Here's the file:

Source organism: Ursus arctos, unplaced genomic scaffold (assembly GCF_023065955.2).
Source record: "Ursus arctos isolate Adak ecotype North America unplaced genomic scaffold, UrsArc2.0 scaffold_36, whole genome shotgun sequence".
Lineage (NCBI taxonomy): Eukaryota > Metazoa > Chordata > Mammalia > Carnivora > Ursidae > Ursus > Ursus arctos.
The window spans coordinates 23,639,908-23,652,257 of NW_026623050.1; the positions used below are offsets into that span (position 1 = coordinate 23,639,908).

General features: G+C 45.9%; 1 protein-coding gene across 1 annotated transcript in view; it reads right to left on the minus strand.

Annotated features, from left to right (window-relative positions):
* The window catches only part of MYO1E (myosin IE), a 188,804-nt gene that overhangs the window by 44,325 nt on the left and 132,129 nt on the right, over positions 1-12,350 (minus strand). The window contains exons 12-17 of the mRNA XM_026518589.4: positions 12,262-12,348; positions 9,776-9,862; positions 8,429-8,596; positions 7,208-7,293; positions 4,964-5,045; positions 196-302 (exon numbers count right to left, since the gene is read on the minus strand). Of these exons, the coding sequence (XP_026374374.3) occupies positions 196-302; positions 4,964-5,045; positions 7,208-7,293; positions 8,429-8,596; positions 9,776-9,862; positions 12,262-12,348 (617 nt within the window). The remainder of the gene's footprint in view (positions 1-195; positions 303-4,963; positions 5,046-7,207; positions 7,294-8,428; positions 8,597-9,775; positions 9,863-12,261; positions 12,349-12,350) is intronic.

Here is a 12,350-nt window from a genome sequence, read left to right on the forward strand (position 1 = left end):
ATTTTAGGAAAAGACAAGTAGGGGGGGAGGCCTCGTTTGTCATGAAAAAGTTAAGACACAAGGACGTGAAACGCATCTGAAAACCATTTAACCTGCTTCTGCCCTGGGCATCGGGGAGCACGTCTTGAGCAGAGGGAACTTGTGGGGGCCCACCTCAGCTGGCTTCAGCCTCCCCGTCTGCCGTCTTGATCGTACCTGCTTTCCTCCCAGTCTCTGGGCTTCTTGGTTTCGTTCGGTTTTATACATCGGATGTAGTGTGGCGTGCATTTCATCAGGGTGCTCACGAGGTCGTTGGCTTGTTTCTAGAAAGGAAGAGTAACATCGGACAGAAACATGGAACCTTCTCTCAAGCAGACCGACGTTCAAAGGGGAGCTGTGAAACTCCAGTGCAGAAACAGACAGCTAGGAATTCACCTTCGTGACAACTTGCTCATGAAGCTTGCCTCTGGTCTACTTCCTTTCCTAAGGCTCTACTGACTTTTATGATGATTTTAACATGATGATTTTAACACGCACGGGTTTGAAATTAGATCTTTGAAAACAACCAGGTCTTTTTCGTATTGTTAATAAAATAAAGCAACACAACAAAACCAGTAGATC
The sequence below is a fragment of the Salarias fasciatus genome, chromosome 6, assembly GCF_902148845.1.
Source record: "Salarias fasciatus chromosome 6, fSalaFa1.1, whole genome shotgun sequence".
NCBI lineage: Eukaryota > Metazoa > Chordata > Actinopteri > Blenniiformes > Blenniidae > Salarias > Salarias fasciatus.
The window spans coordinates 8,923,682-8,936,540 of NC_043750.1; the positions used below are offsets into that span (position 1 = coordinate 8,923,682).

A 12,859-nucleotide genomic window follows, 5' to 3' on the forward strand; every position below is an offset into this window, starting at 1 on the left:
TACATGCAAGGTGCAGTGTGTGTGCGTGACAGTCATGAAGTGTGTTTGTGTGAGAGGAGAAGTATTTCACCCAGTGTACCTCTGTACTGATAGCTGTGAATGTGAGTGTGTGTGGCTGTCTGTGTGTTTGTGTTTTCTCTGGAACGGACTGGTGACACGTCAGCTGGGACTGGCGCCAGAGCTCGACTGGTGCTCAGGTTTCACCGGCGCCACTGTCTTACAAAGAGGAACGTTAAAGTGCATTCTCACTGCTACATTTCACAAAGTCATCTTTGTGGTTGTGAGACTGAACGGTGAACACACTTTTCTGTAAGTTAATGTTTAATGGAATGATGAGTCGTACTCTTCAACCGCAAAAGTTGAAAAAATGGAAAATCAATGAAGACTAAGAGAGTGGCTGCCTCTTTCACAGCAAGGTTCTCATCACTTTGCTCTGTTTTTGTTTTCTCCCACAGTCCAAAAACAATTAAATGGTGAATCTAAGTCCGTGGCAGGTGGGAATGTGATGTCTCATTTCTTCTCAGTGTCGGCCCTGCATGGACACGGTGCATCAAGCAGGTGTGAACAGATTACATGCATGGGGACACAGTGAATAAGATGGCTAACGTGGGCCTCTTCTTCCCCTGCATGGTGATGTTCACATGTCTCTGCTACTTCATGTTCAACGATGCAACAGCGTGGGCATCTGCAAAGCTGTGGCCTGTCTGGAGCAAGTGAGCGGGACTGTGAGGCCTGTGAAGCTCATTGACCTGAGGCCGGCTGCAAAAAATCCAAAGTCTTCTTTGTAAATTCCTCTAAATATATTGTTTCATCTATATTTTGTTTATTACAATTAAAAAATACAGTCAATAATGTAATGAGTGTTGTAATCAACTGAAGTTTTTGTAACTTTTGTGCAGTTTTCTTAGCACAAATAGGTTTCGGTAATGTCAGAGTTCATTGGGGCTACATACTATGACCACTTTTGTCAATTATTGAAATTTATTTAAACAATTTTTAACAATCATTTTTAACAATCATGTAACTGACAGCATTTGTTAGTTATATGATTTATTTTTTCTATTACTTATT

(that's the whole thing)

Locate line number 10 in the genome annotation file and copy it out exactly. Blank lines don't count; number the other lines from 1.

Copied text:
The sequence below is a fragment of the Salarias fasciatus genome, chromosome 6, assembly GCF_902148845.1.